Rushing to see numbers

Scientific programmers and algebra students start out with analogous bad habits.

Beginning algebra students rush to enter numbers into a calculator. They find it comforting to reduce expressions to floating point numbers as frequently as possible. This is understandable, but it’s a habit they need to break for numerous reasons: it’s more work, harder for a grader to follow, less accurate, etc. Better to do as much calculation as possible with symbols, then stick in numbers at the end.

A similar phenomena happens in scientific programming. We’re anxious to see numbers, so we print out numbers as soon as we produce them. There’s a tendency to sprinkle code with printf statements, then write scripts to scrape text output to gather results.

It’s better to keep numbers in data structures as long as possible, then dump the data to text as the last step. Why? For one thing, the output format might change: instead of a text dump, maybe you’ll want to put the data in a database or format it as an HTML table. More importantly, the “last step” will often change. What was the last step now becomes the next-to-last step because you think of something else to do. So you do more with the data in memory before producing output, rather than scraping the text output.

I quickly learned to delay plugging numbers into algebraic expressions. It took me longer to learn not to output numeric results until the last moment.

13 thoughts on “Rushing to see numbers

  1. I think the analogy is faulty. As a grade-school student I wanted to see numbers. As a researcher I want to see patterns. And the patterns of the final result may often be much less illuminating than the patterns of intermediate steps along the way.

    That is how I build up an intuitive sense of what I am modelling. Treating my own computations as a black box is exactly the wrong way to go about it; illuminating the insides of the box is usually more valuable than looking what the box produces.

  2. I don’t mean to imply we shouldn’t look at numbers early and often. I mean that we shouldn’t print numbers early and often, at least not as an alternative to keeping data in memory. Inspecting values via a debugger or printf statements is very useful.

    Printing for inspection is good. Printing as a way to avoid keeping up with results is not so good.

  3. My students struggle with this concept when trying to solve exponential equations. At the end, I want both an exact answer and an approximation. They are so quick to turn everything into decimals. All the decimals are way too cumbersome, not to mention inaccurate. They also don’t see numbers like we do. Manipulating expressions is a form of recreation. It is my own little playground.

  4. Writing smaller command-line utilities allows you to chain things together. They can all be written and tested independently. If you get used to that development workflow you can have a lot of momentum on a project without writing much code.

    You can do all that with data structures too obviously, but the investment at each step is greater.

    With data analysis, I’m willing to bet that most people spend more time writing one offs than full-fledged programs. I think scripting up things quickly is usually the cheapest solution in these situations.

  5. Writing a good command line utility requires thinking ahead and producing output that is easy for something else to consume. And writing such a utility may require gathering all output in memory before sending it to stdout. So the thought process isn’t that different from keeping data in memory. It’s still different from indiscriminately printing numbers as they are produced.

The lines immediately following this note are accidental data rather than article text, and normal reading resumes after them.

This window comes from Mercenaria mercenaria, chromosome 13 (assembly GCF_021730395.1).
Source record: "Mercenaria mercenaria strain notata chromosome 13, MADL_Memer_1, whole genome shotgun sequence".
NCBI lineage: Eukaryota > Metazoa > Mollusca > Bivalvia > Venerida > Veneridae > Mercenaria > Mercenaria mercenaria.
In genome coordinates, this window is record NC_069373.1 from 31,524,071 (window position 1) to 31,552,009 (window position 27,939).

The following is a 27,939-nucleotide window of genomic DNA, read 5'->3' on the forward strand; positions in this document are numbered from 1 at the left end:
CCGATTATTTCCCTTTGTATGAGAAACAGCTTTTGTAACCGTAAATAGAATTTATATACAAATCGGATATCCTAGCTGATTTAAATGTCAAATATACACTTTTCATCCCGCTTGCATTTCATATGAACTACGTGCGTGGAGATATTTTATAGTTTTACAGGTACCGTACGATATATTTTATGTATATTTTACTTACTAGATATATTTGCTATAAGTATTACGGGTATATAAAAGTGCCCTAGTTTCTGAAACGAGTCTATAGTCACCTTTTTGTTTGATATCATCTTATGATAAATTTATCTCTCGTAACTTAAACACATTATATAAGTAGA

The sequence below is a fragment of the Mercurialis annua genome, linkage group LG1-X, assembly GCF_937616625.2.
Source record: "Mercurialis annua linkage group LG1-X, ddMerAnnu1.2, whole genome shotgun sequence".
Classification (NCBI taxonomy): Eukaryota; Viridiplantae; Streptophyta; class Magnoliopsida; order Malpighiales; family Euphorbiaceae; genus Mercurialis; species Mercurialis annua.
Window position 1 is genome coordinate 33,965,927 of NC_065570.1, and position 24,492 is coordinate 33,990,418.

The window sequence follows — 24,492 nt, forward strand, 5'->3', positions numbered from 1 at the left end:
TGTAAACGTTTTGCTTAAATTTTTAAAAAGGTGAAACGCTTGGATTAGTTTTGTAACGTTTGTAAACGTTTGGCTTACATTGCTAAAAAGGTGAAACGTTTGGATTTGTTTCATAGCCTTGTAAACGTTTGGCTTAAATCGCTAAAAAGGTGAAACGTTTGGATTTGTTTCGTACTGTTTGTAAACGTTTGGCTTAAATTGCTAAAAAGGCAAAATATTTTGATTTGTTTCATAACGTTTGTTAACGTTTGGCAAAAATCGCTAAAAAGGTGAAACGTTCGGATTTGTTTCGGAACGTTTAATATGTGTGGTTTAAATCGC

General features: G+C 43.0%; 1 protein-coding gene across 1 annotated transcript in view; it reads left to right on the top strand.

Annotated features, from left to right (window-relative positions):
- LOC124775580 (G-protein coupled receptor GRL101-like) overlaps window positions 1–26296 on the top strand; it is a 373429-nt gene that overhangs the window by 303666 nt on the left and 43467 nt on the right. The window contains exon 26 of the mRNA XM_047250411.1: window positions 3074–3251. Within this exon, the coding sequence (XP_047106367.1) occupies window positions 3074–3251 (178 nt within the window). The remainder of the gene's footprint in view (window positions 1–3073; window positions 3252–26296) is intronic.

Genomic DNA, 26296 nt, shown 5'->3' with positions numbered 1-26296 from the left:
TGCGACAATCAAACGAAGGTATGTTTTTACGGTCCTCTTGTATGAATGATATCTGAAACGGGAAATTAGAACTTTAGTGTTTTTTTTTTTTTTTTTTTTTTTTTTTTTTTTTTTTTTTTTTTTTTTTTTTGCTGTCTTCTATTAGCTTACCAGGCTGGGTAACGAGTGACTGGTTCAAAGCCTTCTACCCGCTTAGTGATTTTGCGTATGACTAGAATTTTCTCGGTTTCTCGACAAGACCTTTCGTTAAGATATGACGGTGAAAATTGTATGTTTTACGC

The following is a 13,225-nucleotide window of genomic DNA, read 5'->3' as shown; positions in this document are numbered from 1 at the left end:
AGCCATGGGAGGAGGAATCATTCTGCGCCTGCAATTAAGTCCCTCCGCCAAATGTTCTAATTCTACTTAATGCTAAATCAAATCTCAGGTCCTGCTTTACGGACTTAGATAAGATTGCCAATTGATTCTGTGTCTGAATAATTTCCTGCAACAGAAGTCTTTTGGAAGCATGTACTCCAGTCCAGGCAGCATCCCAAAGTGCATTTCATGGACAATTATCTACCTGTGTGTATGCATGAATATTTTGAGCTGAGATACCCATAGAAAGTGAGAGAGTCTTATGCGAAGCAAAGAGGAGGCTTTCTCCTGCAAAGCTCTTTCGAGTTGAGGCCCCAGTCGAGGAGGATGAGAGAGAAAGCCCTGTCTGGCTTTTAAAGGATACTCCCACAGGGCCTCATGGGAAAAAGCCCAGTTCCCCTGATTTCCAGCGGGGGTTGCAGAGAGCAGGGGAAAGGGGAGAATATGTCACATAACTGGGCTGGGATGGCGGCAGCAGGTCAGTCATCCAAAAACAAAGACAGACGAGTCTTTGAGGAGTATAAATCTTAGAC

6. Is it really common for scientific/statistical programmers to work they way you warn against? For a 7th grader with an algebra problem that totally makes sense. But a scientific programmer? It just seems so obvious that that’s a really really really bad way to do things…

  7. Matt: It’s a pattern I’ve seen often, particularly from people who are scientists first and secondarily programmers.

  8. Immediate result is pretty useful when you wanted to pipeline the computation, once you get the first step done, print out the result, hand it over to another machine, and start processing another batch.

    Numeric precision is another thing – typical printing format for floating point number lose precision – maybe we should consider binary serialize? That way things are quicker, and no lost in precision.

  9. I think what you said also applies to other places. I see people fetching JSON objects and immediately render values to the page. Eventually no one gets around to writing the caching and all the other interesting things… An application never gets made… just a shell

  10. I would add that looking at the numbers may not provide any insight at all. If you dump a matrix in a graphics program, can you tell if it’s a rotation? The test is to use the matrix to rotate an object, then display the object.

  11. As a software architect I would say the same is true with non-scientific programming as well. People want to delve quickly into the code rather than explore the patterns in the design. They’re rushing to the concrete rather than exploring patterns in the abstract.

  12. When I started coaching a boy in junior high school math, he insisted on expressing solutions in decimals because they looke “more exact” than fractions or surds. It took me much effort to convince him that there’s more information in the latter kind of answer.

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